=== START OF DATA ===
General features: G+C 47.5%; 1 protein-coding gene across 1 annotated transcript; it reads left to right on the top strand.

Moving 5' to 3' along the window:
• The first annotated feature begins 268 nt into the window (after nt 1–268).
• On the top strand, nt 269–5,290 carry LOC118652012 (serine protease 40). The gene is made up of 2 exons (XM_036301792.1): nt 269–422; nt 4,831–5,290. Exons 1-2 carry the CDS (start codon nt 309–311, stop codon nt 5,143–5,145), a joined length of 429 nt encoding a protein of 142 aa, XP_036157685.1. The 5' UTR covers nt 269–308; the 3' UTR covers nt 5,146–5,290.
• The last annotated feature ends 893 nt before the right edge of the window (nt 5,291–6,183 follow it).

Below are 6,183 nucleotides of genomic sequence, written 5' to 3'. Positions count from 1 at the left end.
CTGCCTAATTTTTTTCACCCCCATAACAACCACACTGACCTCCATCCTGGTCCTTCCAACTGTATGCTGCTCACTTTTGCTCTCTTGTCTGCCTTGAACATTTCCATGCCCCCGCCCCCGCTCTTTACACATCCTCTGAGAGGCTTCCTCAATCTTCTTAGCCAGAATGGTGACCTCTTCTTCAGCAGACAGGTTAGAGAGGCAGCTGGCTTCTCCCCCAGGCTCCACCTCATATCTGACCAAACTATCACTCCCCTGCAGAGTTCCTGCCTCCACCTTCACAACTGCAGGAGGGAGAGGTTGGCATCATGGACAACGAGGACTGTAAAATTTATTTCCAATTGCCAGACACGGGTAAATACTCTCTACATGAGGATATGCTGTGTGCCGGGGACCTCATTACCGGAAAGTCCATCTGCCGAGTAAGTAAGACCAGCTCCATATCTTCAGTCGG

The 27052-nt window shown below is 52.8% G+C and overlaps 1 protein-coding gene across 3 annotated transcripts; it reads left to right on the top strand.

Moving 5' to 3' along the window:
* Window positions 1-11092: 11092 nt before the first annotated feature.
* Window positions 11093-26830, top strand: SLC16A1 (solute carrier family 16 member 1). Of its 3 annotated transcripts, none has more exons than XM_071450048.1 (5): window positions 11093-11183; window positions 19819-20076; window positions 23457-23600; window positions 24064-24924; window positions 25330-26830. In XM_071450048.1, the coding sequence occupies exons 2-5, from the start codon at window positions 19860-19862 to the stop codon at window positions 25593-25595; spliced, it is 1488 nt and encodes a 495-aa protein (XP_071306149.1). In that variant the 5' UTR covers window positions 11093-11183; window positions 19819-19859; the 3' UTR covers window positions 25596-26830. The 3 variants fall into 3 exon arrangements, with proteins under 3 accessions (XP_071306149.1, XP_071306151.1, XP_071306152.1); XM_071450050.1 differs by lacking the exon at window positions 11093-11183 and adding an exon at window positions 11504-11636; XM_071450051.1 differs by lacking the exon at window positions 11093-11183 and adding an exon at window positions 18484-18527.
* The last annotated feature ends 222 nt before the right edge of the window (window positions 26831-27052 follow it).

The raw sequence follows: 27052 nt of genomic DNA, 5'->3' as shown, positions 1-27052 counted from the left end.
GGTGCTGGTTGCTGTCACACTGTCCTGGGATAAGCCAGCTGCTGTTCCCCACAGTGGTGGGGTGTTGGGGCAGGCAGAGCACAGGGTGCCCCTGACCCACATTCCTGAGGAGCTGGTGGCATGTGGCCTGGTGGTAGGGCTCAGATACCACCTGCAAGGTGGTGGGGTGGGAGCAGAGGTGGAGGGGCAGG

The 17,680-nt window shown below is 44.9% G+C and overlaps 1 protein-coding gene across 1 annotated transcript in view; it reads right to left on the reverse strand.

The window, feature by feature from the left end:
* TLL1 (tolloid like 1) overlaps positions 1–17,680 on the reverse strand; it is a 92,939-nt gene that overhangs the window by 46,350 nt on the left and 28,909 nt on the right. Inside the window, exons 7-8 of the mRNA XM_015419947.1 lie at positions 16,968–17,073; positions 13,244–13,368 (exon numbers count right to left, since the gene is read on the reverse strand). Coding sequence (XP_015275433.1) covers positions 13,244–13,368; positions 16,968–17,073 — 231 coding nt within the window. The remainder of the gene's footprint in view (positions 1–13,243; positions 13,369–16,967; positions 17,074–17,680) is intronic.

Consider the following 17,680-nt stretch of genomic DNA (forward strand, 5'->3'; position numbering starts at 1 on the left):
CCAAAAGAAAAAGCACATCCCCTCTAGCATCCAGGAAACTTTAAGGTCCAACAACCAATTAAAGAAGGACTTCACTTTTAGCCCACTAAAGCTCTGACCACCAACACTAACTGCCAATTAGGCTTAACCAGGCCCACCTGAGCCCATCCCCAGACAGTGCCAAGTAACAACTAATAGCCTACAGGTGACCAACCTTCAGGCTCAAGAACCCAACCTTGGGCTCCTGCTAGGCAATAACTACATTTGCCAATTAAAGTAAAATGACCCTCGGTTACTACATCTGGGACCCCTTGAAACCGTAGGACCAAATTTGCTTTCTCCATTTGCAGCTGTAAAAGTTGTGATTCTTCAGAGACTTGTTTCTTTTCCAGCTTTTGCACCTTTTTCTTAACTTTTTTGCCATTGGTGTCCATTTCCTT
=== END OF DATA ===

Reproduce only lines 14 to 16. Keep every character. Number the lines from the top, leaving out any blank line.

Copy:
GGTGCTGGTTGCTGTCACACTGTCCTGGGATAAGCCAGCTGCTGTTCCCCACAGTGGTGGGGTGTTGGGGCAGGCAGAGCACAGGGTGCCCCTGACCCACATTCCTGAGGAGCTGGTGGCATGTGGCCTGGTGGTAGGGCTCAGATACCACCTGCAAGGTGGTGGGGTGGGAGCAGAGGTGGAGGGGCAGG

The 17,680-nt window shown below is 44.9% G+C and overlaps 1 protein-coding gene across 1 annotated transcript in view; it reads right to left on the reverse strand.

The window, feature by feature from the left end: